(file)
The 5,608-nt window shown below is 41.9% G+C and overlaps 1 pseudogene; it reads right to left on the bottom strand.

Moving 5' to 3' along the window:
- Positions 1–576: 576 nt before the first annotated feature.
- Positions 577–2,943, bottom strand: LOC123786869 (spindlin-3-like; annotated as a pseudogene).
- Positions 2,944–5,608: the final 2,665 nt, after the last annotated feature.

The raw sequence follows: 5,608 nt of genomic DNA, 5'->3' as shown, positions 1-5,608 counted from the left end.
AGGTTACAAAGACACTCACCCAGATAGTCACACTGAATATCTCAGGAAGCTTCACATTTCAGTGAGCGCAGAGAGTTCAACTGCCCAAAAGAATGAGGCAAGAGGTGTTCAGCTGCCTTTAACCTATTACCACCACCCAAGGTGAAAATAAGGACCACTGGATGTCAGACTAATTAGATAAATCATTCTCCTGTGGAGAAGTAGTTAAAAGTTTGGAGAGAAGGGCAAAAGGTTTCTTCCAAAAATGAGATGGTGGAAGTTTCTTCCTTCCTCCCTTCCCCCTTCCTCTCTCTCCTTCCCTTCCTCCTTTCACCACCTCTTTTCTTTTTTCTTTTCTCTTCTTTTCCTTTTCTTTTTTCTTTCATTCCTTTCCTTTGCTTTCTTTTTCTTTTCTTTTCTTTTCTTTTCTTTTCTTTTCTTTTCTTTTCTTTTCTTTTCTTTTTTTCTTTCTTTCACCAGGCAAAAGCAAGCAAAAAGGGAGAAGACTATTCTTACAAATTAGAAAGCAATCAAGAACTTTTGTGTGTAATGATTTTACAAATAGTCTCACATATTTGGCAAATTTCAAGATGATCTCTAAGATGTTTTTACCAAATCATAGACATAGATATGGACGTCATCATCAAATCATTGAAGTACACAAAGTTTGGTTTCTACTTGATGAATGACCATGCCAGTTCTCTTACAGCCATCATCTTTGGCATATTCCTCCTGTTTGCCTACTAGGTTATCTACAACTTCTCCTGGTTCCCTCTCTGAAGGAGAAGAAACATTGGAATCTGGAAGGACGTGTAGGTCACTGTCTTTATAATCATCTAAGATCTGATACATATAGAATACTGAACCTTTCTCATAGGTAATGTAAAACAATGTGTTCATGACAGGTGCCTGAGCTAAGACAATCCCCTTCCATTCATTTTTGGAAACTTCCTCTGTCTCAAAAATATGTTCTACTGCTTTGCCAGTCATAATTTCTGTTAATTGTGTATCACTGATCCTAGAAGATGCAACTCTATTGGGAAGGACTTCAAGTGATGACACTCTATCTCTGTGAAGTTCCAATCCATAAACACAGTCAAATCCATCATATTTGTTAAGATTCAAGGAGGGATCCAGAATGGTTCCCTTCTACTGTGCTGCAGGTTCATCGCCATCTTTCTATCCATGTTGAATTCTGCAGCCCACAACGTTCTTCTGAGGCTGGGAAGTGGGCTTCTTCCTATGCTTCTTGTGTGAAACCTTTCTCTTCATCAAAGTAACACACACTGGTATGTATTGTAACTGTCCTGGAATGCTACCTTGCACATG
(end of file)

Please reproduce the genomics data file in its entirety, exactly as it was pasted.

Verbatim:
The 5,608-nt window shown below is 41.9% G+C and overlaps 1 pseudogene; it reads right to left on the bottom strand.

Moving 5' to 3' along the window:
- Positions 1–576: 576 nt before the first annotated feature.
- Positions 577–2,943, bottom strand: LOC123786869 (spindlin-3-like; annotated as a pseudogene).
- Positions 2,944–5,608: the final 2,665 nt, after the last annotated feature.

The raw sequence follows: 5,608 nt of genomic DNA, 5'->3' as shown, positions 1-5,608 counted from the left end.
AGGTTACAAAGACACTCACCCAGATAGTCACACTGAATATCTCAGGAAGCTTCACATTTCAGTGAGCGCAGAGAGTTCAACTGCCCAAAAGAATGAGGCAAGAGGTGTTCAGCTGCCTTTAACCTATTACCACCACCCAAGGTGAAAATAAGGACCACTGGATGTCAGACTAATTAGATAAATCATTCTCCTGTGGAGAAGTAGTTAAAAGTTTGGAGAGAAGGGCAAAAGGTTTCTTCCAAAAATGAGATGGTGGAAGTTTCTTCCTTCCTCCCTTCCCCCTTCCTCTCTCTCCTTCCCTTCCTCCTTTCACCACCTCTTTTCTTTTTTCTTTTCTCTTCTTTTCCTTTTCTTTTTTCTTTCATTCCTTTCCTTTGCTTTCTTTTTCTTTTCTTTTCTTTTCTTTTCTTTTCTTTTCTTTTCTTTTCTTTTCTTTTCTTTTTTTCTTTCTTTCACCAGGCAAAAGCAAGCAAAAAGGGAGAAGACTATTCTTACAAATTAGAAAGCAATCAAGAACTTTTGTGTGTAATGATTTTACAAATAGTCTCACATATTTGGCAAATTTCAAGATGATCTCTAAGATGTTTTTACCAAATCATAGACATAGATATGGACGTCATCATCAAATCATTGAAGTACACAAAGTTTGGTTTCTACTTGATGAATGACCATGCCAGTTCTCTTACAGCCATCATCTTTGGCATATTCCTCCTGTTTGCCTACTAGGTTATCTACAACTTCTCCTGGTTCCCTCTCTGAAGGAGAAGAAACATTGGAATCTGGAAGGACGTGTAGGTCACTGTCTTTATAATCATCTAAGATCTGATACATATAGAATACTGAACCTTTCTCATAGGTAATGTAAAACAATGTGTTCATGACAGGTGCCTGAGCTAAGACAATCCCCTTCCATTCATTTTTGGAAACTTCCTCTGTCTCAAAAATATGTTCTACTGCTTTGCCAGTCATAATTTCTGTTAATTGTGTATCACTGATCCTAGAAGATGCAACTCTATTGGGAAGGACTTCAAGTGATGACACTCTATCTCTGTGAAGTTCCAATCCATAAACACAGTCAAATCCATCATATTTGTTAAGATTCAAGGAGGGATCCAGAATGGTTCCCTTCTACTGTGCTGCAGGTTCATCGCCATCTTTCTATCCATGTTGAATTCTGCAGCCCACAACGTTCTTCTGAGGCTGGGAAGTGGGCTTCTTCCTATGCTTCTTGTGTGAAACCTTTCTCTTCATCAAAGTAACACACACTGGTATGTATTGTAACTGTCCTGGAATGCTACCTTGCACATG